The Master of Science in Aging and Health degree program prepares students for work in a wide variety of aging-related fields. Graduates may pursue jobs in a range of public and private settings as the program or facility administrators, planners, practitioners, researchers, advocates, and trainers. New job opportunities for well-trained gerontologists are constantly emerging.
The curriculum provides students with:
- A thorough, scientifically grounded, training, in theory, policy and research in gerontology;
- Hands-on experience in an individualized and supervised field internship (domestic or abroad);
- Opportunities to interact with professionals in the field of aging through research experiences and informal mentoring.
Personalized Career Development
Students participate in professional socialization events and career education activities targeted for gerontology. This personalized career development is designed to enable students to articulate how their skills and training are of particular value in workplace settings, institutions, and professions that depend largely upon a background in gerontology to accomplish their goals.
The Master of Science in Aging and Health Program offers two concentration areas:
- Health Systems Administration
- Healthcare Economics and Policy
The program provides the basic competencies in aging studies as offered by faculty interested in aging from mid-life to end of life, ethics and humanities and aging, healthcare administration, and policy. This curriculum is based on knowledge and skill competencies endorsed by the Association of in Higher Education (AGHE) and the Accreditation of Gerontology Education Commission (AGEC).
Knowledge & Skills
Knowledge that will be conveyed to students includes:
- Frameworks for understanding human aging in mid to late life
- Biological and physical aspects of individual aging and disease processes
- Psychological aspects of aging
- Social aspects of aging
- Humanities and aging
Skills and Attitudes that all program graduates will obtain:
- Attitudes about humanistic as well as scientific perspectives on aging
- Ethics and professional standards
- Communication with and on behalf of older persons
- Interdisciplinary and community collaboration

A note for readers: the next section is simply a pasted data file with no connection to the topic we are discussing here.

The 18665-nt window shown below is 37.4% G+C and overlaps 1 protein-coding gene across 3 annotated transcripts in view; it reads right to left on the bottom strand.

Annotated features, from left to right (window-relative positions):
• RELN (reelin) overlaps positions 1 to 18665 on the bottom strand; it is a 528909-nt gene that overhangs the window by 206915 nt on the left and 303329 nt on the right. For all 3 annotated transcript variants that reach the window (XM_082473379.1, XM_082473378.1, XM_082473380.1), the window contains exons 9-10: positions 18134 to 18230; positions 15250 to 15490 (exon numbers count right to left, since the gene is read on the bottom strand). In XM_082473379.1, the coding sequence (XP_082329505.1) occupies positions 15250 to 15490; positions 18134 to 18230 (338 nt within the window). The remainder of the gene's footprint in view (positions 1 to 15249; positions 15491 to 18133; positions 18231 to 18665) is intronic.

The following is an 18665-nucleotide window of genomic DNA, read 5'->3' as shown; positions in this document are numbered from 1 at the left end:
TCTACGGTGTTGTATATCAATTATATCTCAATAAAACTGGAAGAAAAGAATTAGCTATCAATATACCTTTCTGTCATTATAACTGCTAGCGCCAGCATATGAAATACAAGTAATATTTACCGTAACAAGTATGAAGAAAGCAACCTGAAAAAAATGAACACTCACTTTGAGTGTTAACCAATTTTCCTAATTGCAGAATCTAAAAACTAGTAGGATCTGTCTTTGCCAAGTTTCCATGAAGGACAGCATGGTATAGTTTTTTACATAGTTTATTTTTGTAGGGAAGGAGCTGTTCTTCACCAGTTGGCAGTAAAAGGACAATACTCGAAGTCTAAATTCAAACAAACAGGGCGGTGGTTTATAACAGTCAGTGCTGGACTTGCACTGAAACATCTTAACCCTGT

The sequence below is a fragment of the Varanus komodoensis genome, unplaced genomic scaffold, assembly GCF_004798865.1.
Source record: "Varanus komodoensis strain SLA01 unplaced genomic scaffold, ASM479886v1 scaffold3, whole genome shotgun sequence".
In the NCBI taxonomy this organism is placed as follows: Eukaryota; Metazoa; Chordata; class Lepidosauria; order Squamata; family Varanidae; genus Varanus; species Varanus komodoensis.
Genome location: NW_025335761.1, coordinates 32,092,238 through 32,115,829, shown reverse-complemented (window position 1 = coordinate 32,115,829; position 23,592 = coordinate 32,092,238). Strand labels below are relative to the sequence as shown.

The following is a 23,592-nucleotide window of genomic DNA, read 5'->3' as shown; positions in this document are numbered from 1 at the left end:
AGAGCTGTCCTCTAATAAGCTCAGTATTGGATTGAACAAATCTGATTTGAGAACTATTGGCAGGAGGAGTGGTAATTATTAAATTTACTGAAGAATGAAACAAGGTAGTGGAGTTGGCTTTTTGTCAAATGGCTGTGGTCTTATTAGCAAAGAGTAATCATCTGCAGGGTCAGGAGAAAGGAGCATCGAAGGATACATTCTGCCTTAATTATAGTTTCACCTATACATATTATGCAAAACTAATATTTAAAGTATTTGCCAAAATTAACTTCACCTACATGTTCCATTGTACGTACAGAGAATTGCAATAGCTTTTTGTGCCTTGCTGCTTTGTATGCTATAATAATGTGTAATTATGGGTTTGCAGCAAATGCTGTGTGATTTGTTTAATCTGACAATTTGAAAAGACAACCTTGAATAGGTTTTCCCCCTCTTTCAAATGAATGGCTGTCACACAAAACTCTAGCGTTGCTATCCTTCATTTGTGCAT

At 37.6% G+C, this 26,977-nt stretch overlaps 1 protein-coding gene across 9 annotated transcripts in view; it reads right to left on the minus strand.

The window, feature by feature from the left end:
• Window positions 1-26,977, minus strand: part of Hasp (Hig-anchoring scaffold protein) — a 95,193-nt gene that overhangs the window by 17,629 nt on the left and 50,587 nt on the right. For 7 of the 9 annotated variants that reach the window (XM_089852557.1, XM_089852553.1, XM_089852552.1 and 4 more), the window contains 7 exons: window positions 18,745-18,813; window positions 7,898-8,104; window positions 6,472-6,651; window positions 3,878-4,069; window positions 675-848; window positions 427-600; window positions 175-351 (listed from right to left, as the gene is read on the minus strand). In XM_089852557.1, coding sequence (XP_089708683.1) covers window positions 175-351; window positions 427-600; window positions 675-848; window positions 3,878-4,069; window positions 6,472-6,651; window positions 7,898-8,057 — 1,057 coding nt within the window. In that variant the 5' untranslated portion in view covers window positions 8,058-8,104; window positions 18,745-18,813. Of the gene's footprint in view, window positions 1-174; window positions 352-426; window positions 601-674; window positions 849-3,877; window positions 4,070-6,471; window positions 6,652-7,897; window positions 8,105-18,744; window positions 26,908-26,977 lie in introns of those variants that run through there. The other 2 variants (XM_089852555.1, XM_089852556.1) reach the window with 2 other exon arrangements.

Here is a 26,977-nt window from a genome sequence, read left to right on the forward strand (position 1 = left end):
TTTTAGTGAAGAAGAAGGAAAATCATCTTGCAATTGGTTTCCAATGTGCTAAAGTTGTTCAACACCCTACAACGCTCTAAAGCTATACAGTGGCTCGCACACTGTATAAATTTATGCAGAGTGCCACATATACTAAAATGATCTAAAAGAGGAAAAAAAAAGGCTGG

- Research and critical thinking
- Policy Analysis
- Aging and Law
Admission & Degree Requirements
Applicants to the Aging & Health Program must be in the last semester of undergraduate study or hold a bachelor’s degree from an accredited college or university. Students are admitted for full-time or part-time studies. The program admissions committee makes all admission recommendations on a case-by-case basis. The Dean of the Graduate School makes all final decisions. Details for applicants to the program are provided below.
PROGRAM ADMISSIONS REQUIREMENTS
Application Materials required:
- Application Form
- Non-refundable Application Fee
- Statement of Purpose
- Official Transcripts (all prior institutions)
- Official Recommendations (2)
- Resume / C.V.
- GRE Score
- TOEFL/IELTS (please see below)
The MCAT test is not required, but applicants may submit test results as part of their application materials.
Official hard copy transcripts should be mailed to the following address:
Office of Graduate Admissions
Attn: Credentials - Aging & Health
3520 Prospect Street, NW, CB-207
Washington, DC 20057-1004
GRE - GRADUATE RECORD EXAM
Results of the General Test of the Graduate Record Examination (GRE) are required for all applicants. There is no required minimum score on the GRE. Georgetown University's reporting code is 5244. Test scores must be received by the application deadline date. Applicants should allow six to eight weeks from the test date for the reporting of scores to the institution. Applications will not be considered without GRE scores. Information on registering to take the GRE can be found at http://www.gre.org/ttindex.html
ENGLISH PROFICIENCY: TOEFL / IELTS
All applicants are required to demonstrate a level of proficiency in the English language sufficient to meet the admission requirement of the Graduate School of Arts and Sciences. Proficiency can be demonstrated by the receipt of a bachelor's or advanced degree from an accredited institution of higher education in the United States or from a university where English is the primary language of instruction (please note that applicants receiving degrees at universities in U.S. territories, such as Puerto Rico, are required to submit the TOEFL or IELTS unless the primary language of instruction at the institution is English). All other applicants must achieve at least a minimum score on either the TOEFL or IELTS test. Test scores must be received by the application deadline date. Applicants should allow six to eight weeks from the test date for the reporting of scores to the institution. Applications will not be considered without TOEFL/IELTS scores.
- TOEFL: A minimum score of 550 (paper-based test) or 80 (iBT test) on the Test of English as a Foreign Language (TOEFL). Georgetown University's reporting code is 5244. TOEFL information: http://www.ets.org/toefl/
- IELTS: A minimum score of 7.0 from the International English Language Testing System. IELTS Information: http://www.ielts.org
The Master of Science in Aging and Health program requires completion of 30 credits with at least a “B” average (3.0 GPA) in order to graduate.
The structure of the program comprises a 3-semester, 30-credit program of 6 core courses (15 credits) and 4 electives (11 credits, requiring advisor approval). In addition, all students are to successfully complete a required Capstone / Internship project can be performed over the summer (4 credits).
This program is not eligible for a Georgetown-issued Form I-20 or Form DS-2019 immigration document for applicants to attend in F-1 or J-1 student status.
Program taught in: